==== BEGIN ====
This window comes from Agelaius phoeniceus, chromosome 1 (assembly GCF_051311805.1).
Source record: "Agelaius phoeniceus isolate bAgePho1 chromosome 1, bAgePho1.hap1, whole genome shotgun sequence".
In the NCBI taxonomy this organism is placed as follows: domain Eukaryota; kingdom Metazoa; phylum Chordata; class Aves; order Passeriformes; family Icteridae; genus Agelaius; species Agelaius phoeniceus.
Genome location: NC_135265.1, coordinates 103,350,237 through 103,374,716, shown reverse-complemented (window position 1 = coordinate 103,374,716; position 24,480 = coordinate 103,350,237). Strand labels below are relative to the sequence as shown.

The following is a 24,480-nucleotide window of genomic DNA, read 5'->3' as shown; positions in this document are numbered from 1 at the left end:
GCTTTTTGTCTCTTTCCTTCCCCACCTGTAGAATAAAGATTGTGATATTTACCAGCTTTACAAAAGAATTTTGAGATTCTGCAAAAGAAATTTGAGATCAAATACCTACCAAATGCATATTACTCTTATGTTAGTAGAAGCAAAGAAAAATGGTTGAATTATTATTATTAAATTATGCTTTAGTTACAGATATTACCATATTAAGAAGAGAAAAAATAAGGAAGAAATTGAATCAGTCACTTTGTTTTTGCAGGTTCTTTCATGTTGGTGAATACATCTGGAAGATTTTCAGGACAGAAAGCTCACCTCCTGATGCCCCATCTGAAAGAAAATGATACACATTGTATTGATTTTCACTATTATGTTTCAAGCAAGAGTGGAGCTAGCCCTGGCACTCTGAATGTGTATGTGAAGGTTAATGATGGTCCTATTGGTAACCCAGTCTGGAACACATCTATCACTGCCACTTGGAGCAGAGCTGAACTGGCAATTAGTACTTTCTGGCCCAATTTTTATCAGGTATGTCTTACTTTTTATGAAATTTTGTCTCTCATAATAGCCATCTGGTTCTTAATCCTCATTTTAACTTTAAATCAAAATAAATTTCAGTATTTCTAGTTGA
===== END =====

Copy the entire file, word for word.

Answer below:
This window comes from Agelaius phoeniceus, chromosome 1 (assembly GCF_051311805.1).
Source record: "Agelaius phoeniceus isolate bAgePho1 chromosome 1, bAgePho1.hap1, whole genome shotgun sequence".
In the NCBI taxonomy this organism is placed as follows: domain Eukaryota; kingdom Metazoa; phylum Chordata; class Aves; order Passeriformes; family Icteridae; genus Agelaius; species Agelaius phoeniceus.
Genome location: NC_135265.1, coordinates 103,350,237 through 103,374,716, shown reverse-complemented (window position 1 = coordinate 103,374,716; position 24,480 = coordinate 103,350,237). Strand labels below are relative to the sequence as shown.

The following is a 24,480-nucleotide window of genomic DNA, read 5'->3' as shown; positions in this document are numbered from 1 at the left end:
GCTTTTTGTCTCTTTCCTTCCCCACCTGTAGAATAAAGATTGTGATATTTACCAGCTTTACAAAAGAATTTTGAGATTCTGCAAAAGAAATTTGAGATCAAATACCTACCAAATGCATATTACTCTTATGTTAGTAGAAGCAAAGAAAAATGGTTGAATTATTATTATTAAATTATGCTTTAGTTACAGATATTACCATATTAAGAAGAGAAAAAATAAGGAAGAAATTGAATCAGTCACTTTGTTTTTGCAGGTTCTTTCATGTTGGTGAATACATCTGGAAGATTTTCAGGACAGAAAGCTCACCTCCTGATGCCCCATCTGAAAGAAAATGATACACATTGTATTGATTTTCACTATTATGTTTCAAGCAAGAGTGGAGCTAGCCCTGGCACTCTGAATGTGTATGTGAAGGTTAATGATGGTCCTATTGGTAACCCAGTCTGGAACACATCTATCACTGCCACTTGGAGCAGAGCTGAACTGGCAATTAGTACTTTCTGGCCCAATTTTTATCAGGTATGTCTTACTTTTTATGAAATTTTGTCTCTCATAATAGCCATCTGGTTCTTAATCCTCATTTTAACTTTAAATCAAAATAAATTTCAGTATTTCTAGTTGA